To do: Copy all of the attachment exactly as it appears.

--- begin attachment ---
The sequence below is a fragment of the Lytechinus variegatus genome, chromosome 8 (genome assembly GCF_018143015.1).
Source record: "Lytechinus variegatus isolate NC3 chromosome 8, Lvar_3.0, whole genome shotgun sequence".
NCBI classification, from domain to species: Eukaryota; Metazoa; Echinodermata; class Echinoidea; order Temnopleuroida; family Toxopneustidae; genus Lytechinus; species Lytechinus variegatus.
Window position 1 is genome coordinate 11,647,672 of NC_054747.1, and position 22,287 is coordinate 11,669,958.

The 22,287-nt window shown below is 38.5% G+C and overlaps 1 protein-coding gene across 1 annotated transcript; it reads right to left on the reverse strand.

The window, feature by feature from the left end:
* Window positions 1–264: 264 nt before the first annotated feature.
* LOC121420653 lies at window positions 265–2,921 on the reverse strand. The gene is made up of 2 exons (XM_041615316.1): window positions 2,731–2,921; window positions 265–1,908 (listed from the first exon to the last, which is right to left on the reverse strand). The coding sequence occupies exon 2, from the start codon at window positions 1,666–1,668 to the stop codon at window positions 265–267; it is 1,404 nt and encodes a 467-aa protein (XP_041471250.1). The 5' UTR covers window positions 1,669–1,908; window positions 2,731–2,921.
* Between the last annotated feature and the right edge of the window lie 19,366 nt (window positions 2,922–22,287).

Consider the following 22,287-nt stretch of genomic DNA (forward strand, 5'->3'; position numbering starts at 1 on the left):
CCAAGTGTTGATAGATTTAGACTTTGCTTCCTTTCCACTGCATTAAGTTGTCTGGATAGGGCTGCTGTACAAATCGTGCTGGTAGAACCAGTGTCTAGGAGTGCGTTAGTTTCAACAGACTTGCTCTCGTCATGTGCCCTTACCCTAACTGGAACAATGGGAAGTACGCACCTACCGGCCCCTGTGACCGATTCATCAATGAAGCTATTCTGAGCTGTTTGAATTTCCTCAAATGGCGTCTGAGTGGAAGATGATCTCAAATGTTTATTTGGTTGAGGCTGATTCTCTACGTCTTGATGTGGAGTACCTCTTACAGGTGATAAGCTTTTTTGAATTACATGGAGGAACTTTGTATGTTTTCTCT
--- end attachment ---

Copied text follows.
The sequence below is a fragment of the Lytechinus variegatus genome, chromosome 8 (genome assembly GCF_018143015.1).
Source record: "Lytechinus variegatus isolate NC3 chromosome 8, Lvar_3.0, whole genome shotgun sequence".
NCBI classification, from domain to species: Eukaryota; Metazoa; Echinodermata; class Echinoidea; order Temnopleuroida; family Toxopneustidae; genus Lytechinus; species Lytechinus variegatus.
Window position 1 is genome coordinate 11,647,672 of NC_054747.1, and position 22,287 is coordinate 11,669,958.

The 22,287-nt window shown below is 38.5% G+C and overlaps 1 protein-coding gene across 1 annotated transcript; it reads right to left on the reverse strand.

The window, feature by feature from the left end:
* Window positions 1–264: 264 nt before the first annotated feature.
* LOC121420653 lies at window positions 265–2,921 on the reverse strand. The gene is made up of 2 exons (XM_041615316.1): window positions 2,731–2,921; window positions 265–1,908 (listed from the first exon to the last, which is right to left on the reverse strand). The coding sequence occupies exon 2, from the start codon at window positions 1,666–1,668 to the stop codon at window positions 265–267; it is 1,404 nt and encodes a 467-aa protein (XP_041471250.1). The 5' UTR covers window positions 1,669–1,908; window positions 2,731–2,921.
* Between the last annotated feature and the right edge of the window lie 19,366 nt (window positions 2,922–22,287).

Consider the following 22,287-nt stretch of genomic DNA (forward strand, 5'->3'; position numbering starts at 1 on the left):
CCAAGTGTTGATAGATTTAGACTTTGCTTCCTTTCCACTGCATTAAGTTGTCTGGATAGGGCTGCTGTACAAATCGTGCTGGTAGAACCAGTGTCTAGGAGTGCGTTAGTTTCAACAGACTTGCTCTCGTCATGTGCCCTTACCCTAACTGGAACAATGGGAAGTACGCACCTACCGGCCCCTGTGACCGATTCATCAATGAAGCTATTCTGAGCTGTTTGAATTTCCTCAAATGGCGTCTGAGTGGAAGATGATCTCAAATGTTTATTTGGTTGAGGCTGATTCTCTACGTCTTGATGTGGAGTACCTCTTACAGGTGATAAGCTTTTTTGAATTACATGGAGGAACTTTGTATGTTTTCTCT